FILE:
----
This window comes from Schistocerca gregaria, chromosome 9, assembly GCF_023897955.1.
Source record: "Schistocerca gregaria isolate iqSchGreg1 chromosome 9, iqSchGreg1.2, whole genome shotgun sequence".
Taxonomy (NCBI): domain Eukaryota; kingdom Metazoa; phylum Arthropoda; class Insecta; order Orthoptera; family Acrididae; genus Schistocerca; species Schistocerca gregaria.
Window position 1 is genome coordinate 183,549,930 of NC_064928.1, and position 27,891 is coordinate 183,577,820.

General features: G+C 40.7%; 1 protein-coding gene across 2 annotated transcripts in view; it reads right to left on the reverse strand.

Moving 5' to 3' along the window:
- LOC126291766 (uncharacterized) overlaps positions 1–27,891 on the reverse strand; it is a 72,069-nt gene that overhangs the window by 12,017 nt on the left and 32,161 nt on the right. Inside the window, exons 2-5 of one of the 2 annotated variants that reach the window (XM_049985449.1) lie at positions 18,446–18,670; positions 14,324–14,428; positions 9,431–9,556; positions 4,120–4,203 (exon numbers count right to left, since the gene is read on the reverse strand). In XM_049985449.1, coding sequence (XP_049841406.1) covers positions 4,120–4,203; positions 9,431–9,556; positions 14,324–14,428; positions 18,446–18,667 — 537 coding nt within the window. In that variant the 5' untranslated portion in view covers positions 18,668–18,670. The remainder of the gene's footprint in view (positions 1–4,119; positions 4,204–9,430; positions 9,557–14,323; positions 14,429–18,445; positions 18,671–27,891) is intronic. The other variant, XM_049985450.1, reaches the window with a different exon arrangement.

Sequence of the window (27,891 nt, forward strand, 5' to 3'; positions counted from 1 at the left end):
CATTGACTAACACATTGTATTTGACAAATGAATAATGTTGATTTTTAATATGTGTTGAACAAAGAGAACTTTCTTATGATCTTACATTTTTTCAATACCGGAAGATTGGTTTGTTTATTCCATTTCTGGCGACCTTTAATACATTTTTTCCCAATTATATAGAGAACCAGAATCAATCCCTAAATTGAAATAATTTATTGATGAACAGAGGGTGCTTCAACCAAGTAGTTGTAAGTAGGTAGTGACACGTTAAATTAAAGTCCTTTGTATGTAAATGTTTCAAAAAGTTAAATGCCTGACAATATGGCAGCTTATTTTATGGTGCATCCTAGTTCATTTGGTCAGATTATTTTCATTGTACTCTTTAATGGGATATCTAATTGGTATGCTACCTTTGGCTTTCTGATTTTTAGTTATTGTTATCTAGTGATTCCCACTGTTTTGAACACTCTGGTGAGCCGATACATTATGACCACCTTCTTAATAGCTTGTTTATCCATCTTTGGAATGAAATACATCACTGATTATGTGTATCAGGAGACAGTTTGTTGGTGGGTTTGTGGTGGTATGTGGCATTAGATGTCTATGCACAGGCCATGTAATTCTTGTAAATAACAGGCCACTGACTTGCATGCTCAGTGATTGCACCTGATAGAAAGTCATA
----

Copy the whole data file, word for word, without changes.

This window comes from Schistocerca gregaria, chromosome 9, assembly GCF_023897955.1.
Source record: "Schistocerca gregaria isolate iqSchGreg1 chromosome 9, iqSchGreg1.2, whole genome shotgun sequence".
Taxonomy (NCBI): domain Eukaryota; kingdom Metazoa; phylum Arthropoda; class Insecta; order Orthoptera; family Acrididae; genus Schistocerca; species Schistocerca gregaria.
Window position 1 is genome coordinate 183,549,930 of NC_064928.1, and position 27,891 is coordinate 183,577,820.

General features: G+C 40.7%; 1 protein-coding gene across 2 annotated transcripts in view; it reads right to left on the reverse strand.

Moving 5' to 3' along the window:
- LOC126291766 (uncharacterized) overlaps positions 1–27,891 on the reverse strand; it is a 72,069-nt gene that overhangs the window by 12,017 nt on the left and 32,161 nt on the right. Inside the window, exons 2-5 of one of the 2 annotated variants that reach the window (XM_049985449.1) lie at positions 18,446–18,670; positions 14,324–14,428; positions 9,431–9,556; positions 4,120–4,203 (exon numbers count right to left, since the gene is read on the reverse strand). In XM_049985449.1, coding sequence (XP_049841406.1) covers positions 4,120–4,203; positions 9,431–9,556; positions 14,324–14,428; positions 18,446–18,667 — 537 coding nt within the window. In that variant the 5' untranslated portion in view covers positions 18,668–18,670. The remainder of the gene's footprint in view (positions 1–4,119; positions 4,204–9,430; positions 9,557–14,323; positions 14,429–18,445; positions 18,671–27,891) is intronic. The other variant, XM_049985450.1, reaches the window with a different exon arrangement.

Sequence of the window (27,891 nt, forward strand, 5' to 3'; positions counted from 1 at the left end):
CATTGACTAACACATTGTATTTGACAAATGAATAATGTTGATTTTTAATATGTGTTGAACAAAGAGAACTTTCTTATGATCTTACATTTTTTCAATACCGGAAGATTGGTTTGTTTATTCCATTTCTGGCGACCTTTAATACATTTTTTCCCAATTATATAGAGAACCAGAATCAATCCCTAAATTGAAATAATTTATTGATGAACAGAGGGTGCTTCAACCAAGTAGTTGTAAGTAGGTAGTGACACGTTAAATTAAAGTCCTTTGTATGTAAATGTTTCAAAAAGTTAAATGCCTGACAATATGGCAGCTTATTTTATGGTGCATCCTAGTTCATTTGGTCAGATTATTTTCATTGTACTCTTTAATGGGATATCTAATTGGTATGCTACCTTTGGCTTTCTGATTTTTAGTTATTGTTATCTAGTGATTCCCACTGTTTTGAACACTCTGGTGAGCCGATACATTATGACCACCTTCTTAATAGCTTGTTTATCCATCTTTGGAATGAAATACATCACTGATTATGTGTATCAGGAGACAGTTTGTTGGTGGGTTTGTGGTGGTATGTGGCATTAGATGTCTATGCACAGGCCATGTAATTCTTGTAAATAACAGGCCACTGACTTGCATGCTCAGTGATTGCACCTGATAGAAAGTCATA